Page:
The eligibility period for the 65th annual Grammy Awards – Oct. 1, 2021, to Sept. 30, 2022 – ends on Friday. So let’s scope out the field of top contenders in what is widely viewed as the most prestigious Grammy category: album of the year.
This is the second year that the Recording Academy will have 10 slots in each of the Big Four categories – album, record and song of the year, plus best new artist. From 1958, the Grammys’ first year, through 2017, there were usually just five nominees for album of the year. (The number of nominees bumped up to six four times.) From 2018-20, there were eight nominees.
First-round voting for the 65th annual Grammy Awards runs from Oct. 13-23. Nominations will be announced Nov. 15. The awards will be presented Feb. 5, 2023, at Crypto.com Arena (formerly, and more elegantly, known as Staples Center) in Los Angeles.
The Grammys have a way of surprising us. Last year, ABBA received a record of the year nomination for “I Still Have Faith in You.” The vocal group had never previously received a nomination in any category. So, their very first nomination was in one of the marquee categories. Go figure. ABBA’s album Voyage was released in this eligibility year. Could it possibly receive an album of the year nod, or was last year’s recognition a fluke? We’ll find out on Nov. 15.
These five albums seem certain to be nominated.
Adele, 30: This would be Adele’s third consecutive album to be nominated in this category. 25 won the 2011 award. 30 won the 2016 award. Adele: One Night Only won five Primetime Emmys earlier this month, including outstanding variety special (pre-recorded). As an executive producer of the special, Adele shared in the latter award, which means she just needs a Tony to secure an EGOT. Ben Winston and Raj Kapoor, who won Emmys as executive producers of the special, are also executive producers of the Grammy telecast. Does that give Adele some kind of home-court advantage here? It does not. But it may boost the chances of seeing an Adele performance on the Grammys, and who wouldn’t be up for that?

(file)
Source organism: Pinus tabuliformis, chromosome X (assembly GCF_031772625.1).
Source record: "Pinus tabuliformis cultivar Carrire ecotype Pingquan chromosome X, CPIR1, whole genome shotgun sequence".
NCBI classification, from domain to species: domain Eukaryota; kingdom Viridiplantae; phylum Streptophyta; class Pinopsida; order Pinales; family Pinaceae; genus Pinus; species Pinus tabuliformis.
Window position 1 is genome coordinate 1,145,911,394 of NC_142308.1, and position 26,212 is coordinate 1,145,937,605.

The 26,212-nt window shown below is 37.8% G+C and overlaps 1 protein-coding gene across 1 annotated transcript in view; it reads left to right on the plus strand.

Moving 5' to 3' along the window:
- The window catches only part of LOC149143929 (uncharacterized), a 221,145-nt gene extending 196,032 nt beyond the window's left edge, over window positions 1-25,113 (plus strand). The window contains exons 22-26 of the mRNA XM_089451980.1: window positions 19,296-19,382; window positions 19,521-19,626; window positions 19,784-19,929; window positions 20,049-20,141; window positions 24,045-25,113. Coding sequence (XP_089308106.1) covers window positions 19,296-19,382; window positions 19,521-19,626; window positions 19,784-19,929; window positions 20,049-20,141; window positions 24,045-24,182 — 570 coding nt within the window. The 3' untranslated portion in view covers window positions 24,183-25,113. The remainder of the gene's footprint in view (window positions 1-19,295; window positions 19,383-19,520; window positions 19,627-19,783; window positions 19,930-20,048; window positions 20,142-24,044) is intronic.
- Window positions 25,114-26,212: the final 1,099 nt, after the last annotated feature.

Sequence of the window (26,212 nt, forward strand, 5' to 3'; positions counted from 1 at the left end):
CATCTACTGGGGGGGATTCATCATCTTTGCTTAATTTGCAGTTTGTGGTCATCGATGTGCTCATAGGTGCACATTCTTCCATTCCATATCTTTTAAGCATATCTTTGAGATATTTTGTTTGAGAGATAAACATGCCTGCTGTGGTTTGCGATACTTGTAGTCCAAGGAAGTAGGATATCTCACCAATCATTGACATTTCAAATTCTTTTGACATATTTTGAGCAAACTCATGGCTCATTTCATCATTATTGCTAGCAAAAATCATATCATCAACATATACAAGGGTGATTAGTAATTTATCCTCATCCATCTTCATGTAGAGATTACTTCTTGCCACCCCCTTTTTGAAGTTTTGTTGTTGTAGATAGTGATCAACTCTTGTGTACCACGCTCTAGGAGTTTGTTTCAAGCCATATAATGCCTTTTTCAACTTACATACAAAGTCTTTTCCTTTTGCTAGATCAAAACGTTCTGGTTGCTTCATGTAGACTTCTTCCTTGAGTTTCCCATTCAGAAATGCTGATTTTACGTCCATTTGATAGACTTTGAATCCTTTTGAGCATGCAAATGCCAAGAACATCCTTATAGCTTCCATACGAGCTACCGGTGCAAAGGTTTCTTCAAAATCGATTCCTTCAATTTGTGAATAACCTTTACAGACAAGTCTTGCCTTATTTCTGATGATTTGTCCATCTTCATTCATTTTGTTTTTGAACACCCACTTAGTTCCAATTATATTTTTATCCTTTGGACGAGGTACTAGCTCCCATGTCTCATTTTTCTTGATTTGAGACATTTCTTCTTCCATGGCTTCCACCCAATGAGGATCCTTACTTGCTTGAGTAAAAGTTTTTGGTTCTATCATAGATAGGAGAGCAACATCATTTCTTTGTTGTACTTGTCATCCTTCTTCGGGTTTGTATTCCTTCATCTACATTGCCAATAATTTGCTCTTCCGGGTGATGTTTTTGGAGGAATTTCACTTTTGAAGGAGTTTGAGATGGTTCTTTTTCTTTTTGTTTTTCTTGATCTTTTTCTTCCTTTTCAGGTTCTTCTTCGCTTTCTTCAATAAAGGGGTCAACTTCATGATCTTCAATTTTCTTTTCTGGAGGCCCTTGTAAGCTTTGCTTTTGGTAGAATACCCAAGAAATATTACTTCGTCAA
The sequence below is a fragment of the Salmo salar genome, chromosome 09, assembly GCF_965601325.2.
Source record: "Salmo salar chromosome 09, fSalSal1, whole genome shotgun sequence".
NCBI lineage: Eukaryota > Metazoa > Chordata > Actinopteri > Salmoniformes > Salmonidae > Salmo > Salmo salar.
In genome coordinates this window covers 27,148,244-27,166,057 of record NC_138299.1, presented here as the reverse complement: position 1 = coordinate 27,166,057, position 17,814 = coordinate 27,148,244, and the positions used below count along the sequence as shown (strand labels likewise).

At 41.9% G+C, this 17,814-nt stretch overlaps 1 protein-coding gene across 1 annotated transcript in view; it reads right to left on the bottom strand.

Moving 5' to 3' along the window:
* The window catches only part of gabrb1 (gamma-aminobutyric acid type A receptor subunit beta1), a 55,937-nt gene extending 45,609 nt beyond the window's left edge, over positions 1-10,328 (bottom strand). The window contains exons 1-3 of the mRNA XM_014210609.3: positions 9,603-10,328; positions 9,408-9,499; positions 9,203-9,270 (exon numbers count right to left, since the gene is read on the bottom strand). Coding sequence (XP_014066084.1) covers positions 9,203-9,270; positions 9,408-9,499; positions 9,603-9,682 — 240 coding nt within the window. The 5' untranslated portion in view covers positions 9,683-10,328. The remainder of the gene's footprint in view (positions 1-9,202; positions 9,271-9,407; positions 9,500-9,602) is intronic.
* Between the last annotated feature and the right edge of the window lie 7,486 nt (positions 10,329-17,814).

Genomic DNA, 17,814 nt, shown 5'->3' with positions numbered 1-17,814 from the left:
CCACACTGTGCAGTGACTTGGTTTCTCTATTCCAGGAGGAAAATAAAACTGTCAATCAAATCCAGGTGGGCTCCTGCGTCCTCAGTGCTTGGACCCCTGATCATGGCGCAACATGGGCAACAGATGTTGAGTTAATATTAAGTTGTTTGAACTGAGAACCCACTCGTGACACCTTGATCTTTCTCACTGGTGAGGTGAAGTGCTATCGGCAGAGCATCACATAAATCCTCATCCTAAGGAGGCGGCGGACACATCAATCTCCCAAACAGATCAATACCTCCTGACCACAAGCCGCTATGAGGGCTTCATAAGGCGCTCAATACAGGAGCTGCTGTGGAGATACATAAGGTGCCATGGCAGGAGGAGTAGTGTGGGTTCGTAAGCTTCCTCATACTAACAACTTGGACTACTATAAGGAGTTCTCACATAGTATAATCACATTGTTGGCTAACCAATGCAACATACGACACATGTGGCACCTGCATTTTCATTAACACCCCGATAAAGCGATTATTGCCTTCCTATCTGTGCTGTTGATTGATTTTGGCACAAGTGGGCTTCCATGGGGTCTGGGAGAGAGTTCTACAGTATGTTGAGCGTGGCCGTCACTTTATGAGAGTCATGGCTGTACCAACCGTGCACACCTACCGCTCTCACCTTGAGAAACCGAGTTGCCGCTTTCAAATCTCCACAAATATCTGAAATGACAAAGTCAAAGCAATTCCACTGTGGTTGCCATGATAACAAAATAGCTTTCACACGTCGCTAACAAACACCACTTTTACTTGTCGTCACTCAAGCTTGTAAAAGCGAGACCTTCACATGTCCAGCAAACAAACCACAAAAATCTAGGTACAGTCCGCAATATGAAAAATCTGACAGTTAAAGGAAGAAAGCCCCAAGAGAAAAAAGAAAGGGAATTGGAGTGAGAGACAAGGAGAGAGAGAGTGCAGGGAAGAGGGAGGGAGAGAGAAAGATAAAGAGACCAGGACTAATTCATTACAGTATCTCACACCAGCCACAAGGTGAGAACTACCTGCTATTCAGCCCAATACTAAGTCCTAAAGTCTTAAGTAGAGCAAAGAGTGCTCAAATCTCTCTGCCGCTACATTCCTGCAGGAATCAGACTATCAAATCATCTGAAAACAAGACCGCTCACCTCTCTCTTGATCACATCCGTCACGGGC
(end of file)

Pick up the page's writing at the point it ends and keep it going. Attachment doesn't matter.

Beyoncé, Renaissance: This would be Beyoncé’s fourth album – and her third solo studio album in a row – to be nominated. Bey was nominated for I Am…Sasha Fierce (2009), Beyoncé (2014) and Lemonade (2016). She is vying to become the first woman of color to receive four album of the year nominations (as a lead artist). She’s currently tied with Mariah Carey, Whitney Houston and H.E.R. with three nods each in the category.
Harry Styles, Harry’s House: This would be Styles’ first nomination in a Big Four category. Harry’s House won album of the year at the MTV Video Music Awards on Aug. 28. That’s probably not the album of the year award Styles was most hoping for, but it’s something.
Kendrick Lamar, Mr. Morale & The Big Steppers: This would be Lamar’s fourth studio album to be nominated, which would enable him to tie Kanye West as the rapper with the most nods in this category (as a lead artist). Unlike West, Lamar’s nominations are for four consecutive studio albums. He was nominated for good kid, m.A.A.d. city (2013), To Pimp a Butterfly (2015) and DAMN. (2017). Lamar is vying to become the first artist from any genre to be nominated with four consecutive studio albums since Billy Joel (1979-83).
Bad Bunny, Un Verano Sin Ti: This would be Bad Bunny’s first nomination in a Big Four category. Moreover, this would be the first Spanish-language album to be nominated in this category. Latin crossover pioneer José Feliciano was nominated in 1968 for Feliciano!, but that album consisted of English-language tracks.
These five albums seem a tad less certain to be nominated, but are likely to round out the category.
Silk Sonic, An Evening With Silk Sonic: This would be Bruno Mars’ third nomination in this category; Anderson .Paak’s first. Mars was nominated in this category for his debut album, Doo-Wops & Hooligans (2011), and won for his third album, 24K Magic (2017). An Evening with Silk Sonic won a BET Award for album of the year on June 26. “Leave the Door Open,” the lead single from the album, won four awards at the 64th annual Grammy Awards in April, including record and song of the year.
Lizzo, Special: This would be Lizzo’s second nomination in this category. She was nominated for the deluxe edition of Cuz I Love You three years ago. Lizzo won her first Primetime Emmy Award for Lizzo’s Watch Out for the Big Grrrls on Sept. 12, which boosted her profile at an opportune moment.